An Immersive Dialogue Between Creativity and Technology
Takeaways from MAX 2018.
by Nil Santana
posted on 10-17-2018
Creativity for all.
That’s how Adobe’s CEO Shantanu Narayen kicked off Abobe MAX 2018 — The Creativity Conference in Los Angeles (kindly known as MAX). Shantanu shared his vision for what might be one of the best times for creativity to have great impact and cause transformative, meaningful change. In his inspiring remarks during the opening of general session, he also emphasized this is the time for what will become the golden age of creativity. As an educator who uses, deals, and daily encourages creativity in my classes, at first Adobe’s vision seems like quite a challenging, tall order. However, Shantanu believes that coming together as community inspires creativity, and the moment for creative thinking being combined with critical thinking in education and various collaborative engagements is happening now.
I too subscribe to his thoughts. In addition to my teaching duties, I have been serving as director of a makerspace in our campus for over four years now. My role, centered on growing what’s become the Maker Lab in the ACU Brown Library in Abilene, Texas, has created a wealth of opportunities to expand cross-disciplinary conversations on our campus around design, creativity, and innovation. One of the assertions I can share is that it’s not about the tools or just the physical space — they certainly matter, but creating a welcoming environment where people feel comfortable to collaborate has been a fundamental aspect of the Maker Lab. Yes, one could argue those spaces already exist within other departments or academic units, but having a makerspace has proven to be an efficient and immersive learning experience for its users simply because it has created a shared sense of community between tinkerers and makers.
This is only my third MAX attendance, and, I admit, MAX has delivered every single time. I am continually impressed by its force and synergy. MAX conglomerates creatives of all kinds and practices. Attendees are always treated with thoughtful content, great networking opportunities, unveiling of new products and services, and, of course, inspiring keynotes and celebrity appearances. After day two of MAX, here are a few more personal observations takeaways.
On the first day of the conference, Adobe announced they officially rolled out a private beta version of Project Aero. In short, Aero is an augmented reality tool that is easy to use, empowering individuals to create democratized digital immersive experiences. But it was quickly evident to me during the live demonstration (and I am sure most people in the audience would agree) that Aero will also be used for a new approach on immersive design, combining physical and digital worlds, inviting people to interact and engage with objects, products, brands, etc. And although augmented reality has been around for a while, Aero as both a production and delivery platform will truly allow for a more immersive media as an output for creative storytelling.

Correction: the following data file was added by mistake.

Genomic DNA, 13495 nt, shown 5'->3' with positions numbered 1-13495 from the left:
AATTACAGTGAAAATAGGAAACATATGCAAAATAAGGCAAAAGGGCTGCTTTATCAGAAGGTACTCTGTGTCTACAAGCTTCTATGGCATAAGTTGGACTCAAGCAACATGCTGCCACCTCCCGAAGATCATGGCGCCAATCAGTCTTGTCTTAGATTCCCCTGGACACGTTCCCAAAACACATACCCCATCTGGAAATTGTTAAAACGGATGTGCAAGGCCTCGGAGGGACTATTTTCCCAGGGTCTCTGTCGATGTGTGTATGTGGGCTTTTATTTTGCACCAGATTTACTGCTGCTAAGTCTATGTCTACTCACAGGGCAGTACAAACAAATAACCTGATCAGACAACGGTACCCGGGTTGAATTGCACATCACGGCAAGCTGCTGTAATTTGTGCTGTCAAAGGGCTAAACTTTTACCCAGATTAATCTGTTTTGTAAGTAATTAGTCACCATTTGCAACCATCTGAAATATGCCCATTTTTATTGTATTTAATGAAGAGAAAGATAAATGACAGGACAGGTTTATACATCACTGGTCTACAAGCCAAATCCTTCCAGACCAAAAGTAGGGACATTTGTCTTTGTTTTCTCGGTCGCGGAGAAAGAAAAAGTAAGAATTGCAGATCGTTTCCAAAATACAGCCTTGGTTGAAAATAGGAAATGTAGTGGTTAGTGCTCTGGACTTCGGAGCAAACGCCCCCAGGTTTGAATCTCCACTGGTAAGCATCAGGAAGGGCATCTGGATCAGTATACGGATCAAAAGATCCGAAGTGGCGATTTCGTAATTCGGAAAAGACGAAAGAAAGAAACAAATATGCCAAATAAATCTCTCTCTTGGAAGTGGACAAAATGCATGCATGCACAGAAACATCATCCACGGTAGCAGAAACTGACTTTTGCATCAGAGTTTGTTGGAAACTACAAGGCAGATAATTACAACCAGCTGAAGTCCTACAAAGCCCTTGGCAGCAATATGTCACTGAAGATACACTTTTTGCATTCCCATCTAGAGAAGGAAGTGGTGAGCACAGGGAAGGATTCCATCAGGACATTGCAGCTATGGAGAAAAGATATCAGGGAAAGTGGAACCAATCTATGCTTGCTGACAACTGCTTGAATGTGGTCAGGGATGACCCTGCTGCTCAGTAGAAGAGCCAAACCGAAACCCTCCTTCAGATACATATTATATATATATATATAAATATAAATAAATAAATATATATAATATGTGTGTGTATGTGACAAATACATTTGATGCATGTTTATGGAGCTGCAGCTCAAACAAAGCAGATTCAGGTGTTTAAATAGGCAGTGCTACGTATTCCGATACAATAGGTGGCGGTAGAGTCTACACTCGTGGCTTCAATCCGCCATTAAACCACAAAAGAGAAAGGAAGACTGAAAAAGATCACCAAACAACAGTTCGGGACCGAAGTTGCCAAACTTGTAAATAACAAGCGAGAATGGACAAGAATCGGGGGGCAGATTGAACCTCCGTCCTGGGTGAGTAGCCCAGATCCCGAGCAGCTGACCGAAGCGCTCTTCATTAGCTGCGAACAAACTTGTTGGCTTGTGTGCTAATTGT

While visiting the Adidas booth in the pavilion, I was able to experience Aero with an iPad and explore many ways the technology works — used for product visualization, displaying additional product information, color options, and material combinations, to list just a few. That was my first experience with Aero in such a context — a creative platform that challenges what people typically expect, forming memories and emotional markers that will influence the decision-making process. And that is just the beginning. I am confident that once the creative community begins using Aero in diversified ways, we will continue to also see growth of its applications.
On Day 2 of MAX, after inspiring accounts of creativity and professional practices in many areas that were showcased during the general session, I attended a couple of Adobe XD sessions and quickly observed how the application has improved since its official release almost two years ago. Adobe’s application for designing and testing websites and mobile apps, XD is growing up. The application has evolved and is more robust, yet retaining its easy-to-use interface. The integration with other Adobe products is greater, making it easier for user experience designers to share and collaborate. XD is a great prototyping application with an incredible time-saving functionality.
In conclusion, attending MAX showed me one more time that a focus on the transformational, immersive dialogue between creativity and technology leads naturally into a process of discovery that crosses boundaries between disciplines, professional practices, and areas of expertise. Thus, I still consider interdisciplinary collaboration as an essential element of what I do. I believe that this approach encourages me, first of all, and then my students to make connections among different domains of creativity that enhance and enrich their grasp of both content and production. When a problem or project can be approached by a team with different yet complementary methodologies and theoretical frameworks, resulting discoveries pay multiplied dividends as the team members contextualize what has been learned in their own perspective — and then share that perspective with those peers who possess a different “toolbox.” Resonating Shantanu’s words, creativity MUST be for all.
Topics: Creativity, Adobe MAX, Art